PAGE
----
8.- Trinitarian and Christological categories as ecumenical axes

As well as baptism in water, the Roman Catholic Church looks upon Protestants as “separated brethren” because we all confess the same faith in “God, one and three, in the incarnate Son of God our Redeemer and Lord” (12).

Now, whilst it is true that we do indeed accept the trinitarian content registered in the Apostolic Creed and the Nicene-Constantinopolitan Creed along with the Christological declarations in the Chalcedonian Creed, it should be pointed out that these creeds are not enough to establish a full Gospel unity. Beyond issues related with the Trinity and Christology, we Protestants also confess faith in a soteriology (doctrine of salvation) that is faithful to the New Testament witness, summed up in the adages: sola gratia, sola fides and solus christus.

Without these three saving ‘solas’ in the midst, there can be no real unity with Rome because even though we both hold to the aforementioned creeds, Catholics continue interpreting salvation in a way that is contrary to the Good News –grace plus the hierarchical and sacramental system of Rome; faith plus good works and human merit; Christ plus the intercession of the saints and the Virgin Mary- whereas Protestants read the creeds through the filter of the ‘solas’. As far as Protestantism is concerned, there can be no true church unity without the ‘solas’.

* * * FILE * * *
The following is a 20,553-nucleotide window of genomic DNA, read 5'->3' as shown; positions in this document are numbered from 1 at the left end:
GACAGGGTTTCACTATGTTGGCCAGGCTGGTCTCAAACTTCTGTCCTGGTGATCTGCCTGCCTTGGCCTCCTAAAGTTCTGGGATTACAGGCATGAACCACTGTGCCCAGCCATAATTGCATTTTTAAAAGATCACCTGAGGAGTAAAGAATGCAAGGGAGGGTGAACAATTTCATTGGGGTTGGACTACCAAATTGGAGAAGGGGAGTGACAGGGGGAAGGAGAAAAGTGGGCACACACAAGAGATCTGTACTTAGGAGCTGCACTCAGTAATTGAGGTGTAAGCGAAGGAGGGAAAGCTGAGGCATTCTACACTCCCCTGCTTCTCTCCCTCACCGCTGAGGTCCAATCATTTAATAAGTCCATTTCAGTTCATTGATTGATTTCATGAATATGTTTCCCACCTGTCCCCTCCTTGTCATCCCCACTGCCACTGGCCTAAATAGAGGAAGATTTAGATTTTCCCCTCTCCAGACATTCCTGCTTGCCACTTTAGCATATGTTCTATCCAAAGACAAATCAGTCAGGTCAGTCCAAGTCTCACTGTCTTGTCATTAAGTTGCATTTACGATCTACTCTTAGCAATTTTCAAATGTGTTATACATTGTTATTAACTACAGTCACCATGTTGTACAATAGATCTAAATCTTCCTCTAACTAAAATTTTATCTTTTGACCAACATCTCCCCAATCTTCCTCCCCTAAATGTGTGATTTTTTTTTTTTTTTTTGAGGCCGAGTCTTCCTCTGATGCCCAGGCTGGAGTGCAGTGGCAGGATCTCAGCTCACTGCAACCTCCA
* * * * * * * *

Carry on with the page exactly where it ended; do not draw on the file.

9.- The role of Mary

As in all the documents of the Second Vatican Council, Catholicism makes much of Mary, the mother of our Lord. The Vatican extols the Orthodox Church for its “beautiful hymns, to Mary ever Virgin” (15). But Rome is also aware of the fact that Mariological issues split Catholicism and Protestantism. “We are indeed aware that among them views are held considerably different from the doctrine of the Catholic Church even concerning [...] the role of Mary in the work of salvation” (20).

In this sense, the UR decree is completely right. Protestants do not believe what the Vatican teaches about Mary. In contrast to the Catechism, we Protestants deny that Mary is the mother of the church; that she was taken up to heaven in both body and soul; that she intercedes for us; that she exercises a “saving influence” upon us; that we may pray to her; that we may venerate her; that she was conceived without original sin and thus was sin-free all her life. In all of these matters, we believe that Catholicism is far off the mark. For Evangelicals, the Gospel is infinitely more important than the figure of Mary. How can Catholics honestly expect Protestants to take part in ecumenical prayer meetings where the name of the Virgin is openly evoked?